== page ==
by Amy Morrill
Senior Jen Gately is October’s Artist of the Month because of her passion for theatre. She is directing Into the Woods and Spontaneous Generation this year and hopes to act in other Theatre Ink productions as well.
Q: What do you find appealing about theatre?
A: I love the environment that it fosters. I think that, more than anything, you get to meet a smaller group of people who are very similar to you. You get to make a really nice, close knit group of friends, but you also get to learn from each other and discover how you can better yourself as a performer.
Q: Why did you want to get involved with theatre when you first started? How long have you been involved with it?
A: I was interested in theatre as a middle schooler and had heard from a lot of my friends that Theatre Ink was a really cool place. I didn’t think much of it at the time, but I decided to audition for a few things. It turned out to be really fun and so much more than I had ever expected. In ninth grade, I started by auditioning for Freshman Cabaret, Spontaneous Generation, and the musical.
Q: How do you balance theatre with school work and other extracurriculars?
A: They work very much in tandem. I couldn’t have one without the other. I think that when you don’t have as much time in the day to get homework done, you consider it a lot more valuable when you do have time, so you put a lot of effort into working on homework.
Q: How do you decide which shows and characters to audition for?
A: In ninth grade, I auditioned for whatever I could and then picked and chose the ones I was really passionate about. That led me to continue with Spontaneous Generation and the musicals each year. As for characters, there’s a comprehensive list of them in the show packet, so I get a sense of who I think I would be the best at playing. I prefer to play characters that I identify with because it makes it that much more fun and simple to portray them. But, I’ve also played characters that are completely opposite from me, which has been a good challenge.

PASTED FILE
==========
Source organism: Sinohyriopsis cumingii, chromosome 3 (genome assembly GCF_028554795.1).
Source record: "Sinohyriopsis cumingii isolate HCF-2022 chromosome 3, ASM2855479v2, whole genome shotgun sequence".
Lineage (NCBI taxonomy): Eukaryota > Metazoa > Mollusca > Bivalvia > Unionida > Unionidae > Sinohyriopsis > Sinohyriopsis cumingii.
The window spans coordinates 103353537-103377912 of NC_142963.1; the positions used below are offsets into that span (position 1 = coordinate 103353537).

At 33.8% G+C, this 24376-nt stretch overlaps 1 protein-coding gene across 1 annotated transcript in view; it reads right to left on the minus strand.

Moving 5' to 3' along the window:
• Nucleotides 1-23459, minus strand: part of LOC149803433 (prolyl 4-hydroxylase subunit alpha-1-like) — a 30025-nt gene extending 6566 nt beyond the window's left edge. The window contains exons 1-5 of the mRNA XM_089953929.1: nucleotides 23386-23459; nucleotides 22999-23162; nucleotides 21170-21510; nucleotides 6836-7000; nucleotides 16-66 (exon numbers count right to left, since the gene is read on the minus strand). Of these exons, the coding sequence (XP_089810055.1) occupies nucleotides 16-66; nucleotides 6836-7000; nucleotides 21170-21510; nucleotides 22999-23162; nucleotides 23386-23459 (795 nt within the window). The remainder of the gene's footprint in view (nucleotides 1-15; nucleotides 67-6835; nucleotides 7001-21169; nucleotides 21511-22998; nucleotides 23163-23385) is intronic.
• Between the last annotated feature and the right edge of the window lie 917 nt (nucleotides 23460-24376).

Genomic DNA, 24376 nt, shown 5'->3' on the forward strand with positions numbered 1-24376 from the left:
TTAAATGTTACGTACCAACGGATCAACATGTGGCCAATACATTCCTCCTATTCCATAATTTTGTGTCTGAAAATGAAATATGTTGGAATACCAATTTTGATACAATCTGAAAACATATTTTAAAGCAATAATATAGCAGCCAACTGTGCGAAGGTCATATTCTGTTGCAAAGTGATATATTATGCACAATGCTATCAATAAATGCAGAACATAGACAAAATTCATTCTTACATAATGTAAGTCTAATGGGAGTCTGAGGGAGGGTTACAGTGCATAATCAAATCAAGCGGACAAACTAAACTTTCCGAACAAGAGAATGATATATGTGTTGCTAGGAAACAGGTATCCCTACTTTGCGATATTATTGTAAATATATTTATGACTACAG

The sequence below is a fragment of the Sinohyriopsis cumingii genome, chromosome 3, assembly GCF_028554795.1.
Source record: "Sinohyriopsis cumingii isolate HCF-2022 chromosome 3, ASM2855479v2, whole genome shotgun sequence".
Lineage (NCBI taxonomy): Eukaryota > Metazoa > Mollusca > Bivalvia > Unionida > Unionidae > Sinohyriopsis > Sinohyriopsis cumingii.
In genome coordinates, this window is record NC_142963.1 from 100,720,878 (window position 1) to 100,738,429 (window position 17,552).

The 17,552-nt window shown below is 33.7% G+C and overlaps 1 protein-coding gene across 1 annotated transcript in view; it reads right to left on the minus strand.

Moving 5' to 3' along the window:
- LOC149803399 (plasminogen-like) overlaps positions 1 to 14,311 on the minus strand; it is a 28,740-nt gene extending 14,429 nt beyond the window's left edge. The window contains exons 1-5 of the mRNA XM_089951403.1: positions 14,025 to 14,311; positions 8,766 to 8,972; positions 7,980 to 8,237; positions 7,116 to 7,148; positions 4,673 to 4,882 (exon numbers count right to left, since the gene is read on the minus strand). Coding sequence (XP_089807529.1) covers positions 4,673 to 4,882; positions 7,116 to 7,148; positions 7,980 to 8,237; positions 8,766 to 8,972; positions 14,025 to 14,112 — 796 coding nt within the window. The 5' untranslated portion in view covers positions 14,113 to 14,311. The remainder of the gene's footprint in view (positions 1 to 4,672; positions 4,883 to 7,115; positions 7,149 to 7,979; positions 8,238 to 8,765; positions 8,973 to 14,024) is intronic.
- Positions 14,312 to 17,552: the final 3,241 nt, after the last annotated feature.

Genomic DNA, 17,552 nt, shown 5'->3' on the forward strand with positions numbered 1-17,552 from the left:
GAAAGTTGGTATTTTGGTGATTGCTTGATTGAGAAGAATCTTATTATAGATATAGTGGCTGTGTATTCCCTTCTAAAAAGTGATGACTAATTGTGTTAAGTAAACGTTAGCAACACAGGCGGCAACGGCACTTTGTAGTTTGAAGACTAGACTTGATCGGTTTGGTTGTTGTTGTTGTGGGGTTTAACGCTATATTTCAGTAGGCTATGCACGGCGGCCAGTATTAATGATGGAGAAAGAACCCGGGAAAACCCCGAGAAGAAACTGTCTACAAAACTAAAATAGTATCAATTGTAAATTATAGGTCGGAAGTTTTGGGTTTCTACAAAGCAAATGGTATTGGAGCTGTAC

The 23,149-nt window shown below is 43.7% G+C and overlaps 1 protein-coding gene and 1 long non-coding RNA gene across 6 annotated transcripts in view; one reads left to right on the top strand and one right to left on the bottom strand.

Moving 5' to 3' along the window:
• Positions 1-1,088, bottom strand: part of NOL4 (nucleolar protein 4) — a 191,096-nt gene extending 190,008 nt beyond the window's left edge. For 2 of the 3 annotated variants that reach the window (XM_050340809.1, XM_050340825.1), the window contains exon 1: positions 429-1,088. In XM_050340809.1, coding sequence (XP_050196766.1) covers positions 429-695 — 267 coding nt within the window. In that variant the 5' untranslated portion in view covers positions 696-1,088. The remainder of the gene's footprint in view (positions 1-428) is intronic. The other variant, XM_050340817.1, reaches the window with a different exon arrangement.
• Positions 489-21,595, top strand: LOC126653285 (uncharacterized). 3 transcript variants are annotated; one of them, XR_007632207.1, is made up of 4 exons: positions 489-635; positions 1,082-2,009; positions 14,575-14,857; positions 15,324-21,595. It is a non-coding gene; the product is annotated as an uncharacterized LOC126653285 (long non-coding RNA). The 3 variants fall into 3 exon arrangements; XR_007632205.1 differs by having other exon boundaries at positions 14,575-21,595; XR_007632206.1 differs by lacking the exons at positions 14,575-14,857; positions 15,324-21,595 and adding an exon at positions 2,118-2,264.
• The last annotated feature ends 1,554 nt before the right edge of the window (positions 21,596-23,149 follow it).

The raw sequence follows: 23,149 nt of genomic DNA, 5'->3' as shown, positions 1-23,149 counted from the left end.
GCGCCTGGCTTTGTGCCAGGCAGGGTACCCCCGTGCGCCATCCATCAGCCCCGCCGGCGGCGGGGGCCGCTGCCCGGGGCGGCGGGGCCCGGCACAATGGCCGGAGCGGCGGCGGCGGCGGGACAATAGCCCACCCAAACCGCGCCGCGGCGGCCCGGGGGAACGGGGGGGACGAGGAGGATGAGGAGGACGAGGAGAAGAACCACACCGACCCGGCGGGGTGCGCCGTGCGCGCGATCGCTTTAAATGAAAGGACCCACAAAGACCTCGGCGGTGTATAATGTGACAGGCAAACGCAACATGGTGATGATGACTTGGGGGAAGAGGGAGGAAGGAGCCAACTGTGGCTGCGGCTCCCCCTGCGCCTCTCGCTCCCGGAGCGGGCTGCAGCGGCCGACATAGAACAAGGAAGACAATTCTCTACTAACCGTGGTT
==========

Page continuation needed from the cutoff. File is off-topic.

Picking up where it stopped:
Q: What challenges have you faced with theatre?
A: When it comes to directing, there’s always the challenge of being a director and a friend, especially when you’re directing a group of your peers. With acting, it’s similar because you have to be directed by your peers. You have to find a balance in rehearsals and outside of rehearsals, and find the right words to say when you want to talk about certain issues.
Q: Have there been any shows at North that have changed the way you look at the world?
A: Working in improv theatre has definitely opened my eyes to the importance of thinking on your feet and how helpful it is in everyday situations. I’ve definitely learned to be more of a quick thinker because of it.
Q: What are your goals for theatre this year?
A: I’m currently directing Into the Woods with senior Sonia Joffe, so I want to get that done and have a polished final product. I’m also directing Spontaneous Generation, so I want that to be really good. And then, I really want to end my career with Theatre Ink by being in another show that I’m not directing. I wrote in my diary going into freshman year that I wanted to be in ten Theatre ink productions by the time I graduated. I have one more to go before I meet that goal, which is pretty exciting.
Q: Would you like to pursue theatre in your post-secondary plans?
A: Beyond high school, I actually don’t know if I want to continue theatre in the conventional way—being a performer and majoring in it in college. I think I would like to use theatre in other mediums, like applied theatre with community children’s organizations. I think I want to do something with children and theatre—a hybrid of those two.
Q: As a person, how have you benefited from theatre?
A: I think I have learned the importance of feedback. I’m very thankful that I have a better understanding of how to work with a big group of people to produce one final product. I like that I’ve learned a lot about the production process because that can be applied in a lot of other things in life.